Twitter is not alone among the tech giants in keeping workers home for a while, as the Washington Post has reported. Google and Facebook have told employees that many workers can do their job remotely should plan to do so until 2021. Amazon has said its headquarters employees will stay home at least until October. Microsoft has told its staff that working from home remains optional through October for most employees.
And it’s not just the tech industry. About 74 percent of CFOs surveyed recently by Gartner expect some of their employees who were forced to work from home because of the COVID-19 coronavirus pandemic to continue working remotely after the pandemic ends. Even NFL coaches and front-office executives whose grueling hours have meant sleeping in their offices are raving about the perks of working remotely this spring as they prepared for the draft and upcoming season. And for people with disabilities, who have long fought for their ability to perform certain jobs remotely, the awakening by the business world to the possibilities of remote work is welcome news.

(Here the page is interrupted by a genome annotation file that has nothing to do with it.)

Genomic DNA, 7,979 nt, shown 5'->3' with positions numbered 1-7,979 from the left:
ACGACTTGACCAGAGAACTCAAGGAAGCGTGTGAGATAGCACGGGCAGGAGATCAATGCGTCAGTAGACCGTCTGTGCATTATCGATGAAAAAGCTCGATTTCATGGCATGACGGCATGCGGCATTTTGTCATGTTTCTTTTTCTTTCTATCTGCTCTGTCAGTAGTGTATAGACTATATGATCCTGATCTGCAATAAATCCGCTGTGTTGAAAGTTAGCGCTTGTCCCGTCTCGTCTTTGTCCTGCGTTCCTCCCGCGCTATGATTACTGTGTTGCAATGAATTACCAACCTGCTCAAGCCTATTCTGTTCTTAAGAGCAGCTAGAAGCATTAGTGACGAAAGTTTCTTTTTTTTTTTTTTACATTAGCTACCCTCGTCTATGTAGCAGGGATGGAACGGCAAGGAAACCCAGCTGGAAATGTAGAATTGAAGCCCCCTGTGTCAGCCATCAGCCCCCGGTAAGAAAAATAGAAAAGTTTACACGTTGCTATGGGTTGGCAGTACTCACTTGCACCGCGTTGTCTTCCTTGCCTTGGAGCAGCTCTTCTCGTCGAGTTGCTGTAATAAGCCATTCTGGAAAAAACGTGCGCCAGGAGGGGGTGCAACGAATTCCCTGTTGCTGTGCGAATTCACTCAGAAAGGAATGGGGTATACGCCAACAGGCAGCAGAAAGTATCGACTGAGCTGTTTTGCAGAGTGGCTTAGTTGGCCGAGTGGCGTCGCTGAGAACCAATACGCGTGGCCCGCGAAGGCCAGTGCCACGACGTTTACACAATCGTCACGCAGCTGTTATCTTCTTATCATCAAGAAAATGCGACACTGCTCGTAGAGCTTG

Some analysts think that remote work will flourish long after the coronavirus pandemic subsides. Use of remote work tools like Zoom, Microsoft Teams and Slack are skyrocketing as they have made collaboration easy and effective. Employers like Nationwide have seen the opportunity in being able to reduce overhead costs for expensive office leases with more employees working from home.
But there are some naysayers to the remote work boom who say, “Hold on a second.” Former Google CEO Eric Schmidt predicts that companies will need more office space after the pandemic, not less. In remarks on "Face the Nation" recently, Schmidt said he thought the desire for social distancing within offices would place a premium on office space. “We're going to have to think about hub-and-spoke systems where local people don't travel so far because they don't want to be in public transit for so long. So we're going to have to really rethink how businesses operate. They need their employees back."